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Cy Twombly

Cy Twombly, Min-Oe, 1951 Bitumen and oil-based house paint on canvas, 34 ¼ × 40 inches (87 × 101.6 cm)© Cy Twombly Foundation

Cy Twombly, Min-Oe, 1951

Bitumen and oil-based house paint on canvas, 34 ¼ × 40 inches (87 × 101.6 cm)
© Cy Twombly Foundation

Cy Twombly, Untitled, 1953 House paint and wax on fabric and wood with twine, wire, and nails, 15 ¼ × 9 ⅞ × 4 inches (38.7 × 25 × 10.2 cm)© Cy Twombly Foundation

Cy Twombly, Untitled, 1953

House paint and wax on fabric and wood with twine, wire, and nails, 15 ¼ × 9 ⅞ × 4 inches (38.7 × 25 × 10.2 cm)
© Cy Twombly Foundation

Cy Twombly, Untitled, 1954 Wax crayon, gouache, and colored pencil on paper, 19 × 25 inches (48.2 × 63.5 cm), Museum of Modern Art, New York© Cy Twombly Foundation

Cy Twombly, Untitled, 1954

Wax crayon, gouache, and colored pencil on paper, 19 × 25 inches (48.2 × 63.5 cm), Museum of Modern Art, New York
© Cy Twombly Foundation

Cy Twombly, Sperlonga Drawing, 1959 Pencil, oil-based house paint, and wax crayon on paper, 27 ½ × 39 ¼ inches (69.9 × 99.7 cm)© Cy Twombly Foundation

Cy Twombly, Sperlonga Drawing, 1959

Pencil, oil-based house paint, and wax crayon on paper, 27 ½ × 39 ¼ inches (69.9 × 99.7 cm)
© Cy Twombly Foundation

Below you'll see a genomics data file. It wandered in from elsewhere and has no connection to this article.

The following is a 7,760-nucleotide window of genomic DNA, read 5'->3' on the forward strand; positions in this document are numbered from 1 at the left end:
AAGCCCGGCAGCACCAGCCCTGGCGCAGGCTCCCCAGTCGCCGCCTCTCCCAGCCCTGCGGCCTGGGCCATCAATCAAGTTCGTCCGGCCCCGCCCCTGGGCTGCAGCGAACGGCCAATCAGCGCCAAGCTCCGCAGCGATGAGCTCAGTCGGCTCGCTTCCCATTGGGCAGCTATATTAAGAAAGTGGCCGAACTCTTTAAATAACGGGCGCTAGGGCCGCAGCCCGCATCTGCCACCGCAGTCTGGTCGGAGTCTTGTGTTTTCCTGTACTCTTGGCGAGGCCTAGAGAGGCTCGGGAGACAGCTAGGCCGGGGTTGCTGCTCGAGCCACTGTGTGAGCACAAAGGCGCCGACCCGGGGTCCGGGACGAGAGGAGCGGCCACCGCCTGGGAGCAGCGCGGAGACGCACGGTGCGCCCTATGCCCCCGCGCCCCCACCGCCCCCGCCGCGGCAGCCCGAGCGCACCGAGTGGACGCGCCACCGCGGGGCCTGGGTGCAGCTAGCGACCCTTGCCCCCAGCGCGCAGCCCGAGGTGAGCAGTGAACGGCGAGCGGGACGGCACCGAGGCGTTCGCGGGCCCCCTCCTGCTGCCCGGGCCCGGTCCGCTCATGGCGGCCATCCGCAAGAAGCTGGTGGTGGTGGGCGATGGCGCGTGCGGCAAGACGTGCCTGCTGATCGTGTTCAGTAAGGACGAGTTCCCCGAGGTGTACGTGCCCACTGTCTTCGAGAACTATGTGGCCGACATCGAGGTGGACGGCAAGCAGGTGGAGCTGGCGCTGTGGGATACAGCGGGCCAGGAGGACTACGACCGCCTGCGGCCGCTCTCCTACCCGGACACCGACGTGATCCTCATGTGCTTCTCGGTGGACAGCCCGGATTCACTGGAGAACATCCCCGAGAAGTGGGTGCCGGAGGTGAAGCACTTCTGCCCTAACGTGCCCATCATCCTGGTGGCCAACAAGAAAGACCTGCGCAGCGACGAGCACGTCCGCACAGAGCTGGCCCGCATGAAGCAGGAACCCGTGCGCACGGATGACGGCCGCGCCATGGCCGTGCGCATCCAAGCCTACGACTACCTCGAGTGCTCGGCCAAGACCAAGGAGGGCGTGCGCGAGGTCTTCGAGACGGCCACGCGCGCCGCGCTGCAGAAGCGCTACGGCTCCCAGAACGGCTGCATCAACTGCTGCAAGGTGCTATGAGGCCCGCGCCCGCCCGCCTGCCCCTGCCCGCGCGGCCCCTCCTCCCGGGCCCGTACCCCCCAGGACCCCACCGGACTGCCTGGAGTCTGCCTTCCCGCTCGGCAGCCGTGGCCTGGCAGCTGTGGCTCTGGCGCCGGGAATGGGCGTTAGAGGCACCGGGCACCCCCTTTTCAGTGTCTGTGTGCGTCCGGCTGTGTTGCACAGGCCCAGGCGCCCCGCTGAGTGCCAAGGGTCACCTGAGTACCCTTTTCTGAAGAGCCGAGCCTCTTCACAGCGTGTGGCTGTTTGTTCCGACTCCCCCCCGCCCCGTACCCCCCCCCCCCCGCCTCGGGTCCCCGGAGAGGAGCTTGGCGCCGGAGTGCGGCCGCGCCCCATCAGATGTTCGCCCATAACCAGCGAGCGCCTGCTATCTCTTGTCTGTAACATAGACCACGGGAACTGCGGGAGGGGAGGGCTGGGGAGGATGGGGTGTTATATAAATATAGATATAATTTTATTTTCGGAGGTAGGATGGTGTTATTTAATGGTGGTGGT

Cy Twombly, Untitled (New York City), 1968 Oil-based house paint and wax crayon on canvas, 68 × 85 inches (172.7 × 215.9 cm)© Cy Twombly Foundation

Cy Twombly, Untitled (New York City), 1968

Oil-based house paint and wax crayon on canvas, 68 × 85 inches (172.7 × 215.9 cm)
© Cy Twombly Foundation

Cy Twombly, Veil of Orpheus, 1968 House paint, crayon, and graphite pencil on primed canvas, 90 × 192 inches (228.6 × 487.7 cm)© Cy Twombly Foundation

Cy Twombly, Veil of Orpheus, 1968

House paint, crayon, and graphite pencil on primed canvas, 90 × 192 inches (228.6 × 487.7 cm)
© Cy Twombly Foundation

Cy Twombly, Untitled (Bolsena), 1969 Oil, crayon, and pencil on canvas© Cy Twombly Foundation

Cy Twombly, Untitled (Bolsena), 1969

Oil, crayon, and pencil on canvas
© Cy Twombly Foundation

Cy Twombly, Untitled, 1969 Oil and crayon on canvas, 79 × 103 ⅜ inches (200.7 × 262.6 cm), Whitney Museum of American Art, New York© Cy Twombly Foundation

Cy Twombly, Untitled, 1969

Oil and crayon on canvas, 79 × 103 ⅜ inches (200.7 × 262.6 cm), Whitney Museum of American Art, New York
© Cy Twombly Foundation

Cy Twombly, Mars and the Artist, 1975 Oil, wax crayon, charcoal, and pencil with drawing paper, cardboard, and staples on paper, 55 ⅞ × 50 ¼ inches (142 × 127.5 cm)© Cy Twombly Foundation

Cy Twombly, Mars and the Artist, 1975

Oil, wax crayon, charcoal, and pencil with drawing paper, cardboard, and staples on paper, 55 ⅞ × 50 ¼ inches (142 × 127.5 cm)
© Cy Twombly Foundation

Cy Twombly, Malevich in Pointe-à-Pitre, 1980 Tempera, pencil, and staples on handmade rag paper, 30 ⅛ × 22 ¼ inches (76.4 × 56.4 cm)© Cy Twombly Foundation

Cy Twombly, Malevich in Pointe-à-Pitre, 1980

Tempera, pencil, and staples on handmade rag paper, 30 ⅛ × 22 ¼ inches (76.4 × 56.4 cm)
© Cy Twombly Foundation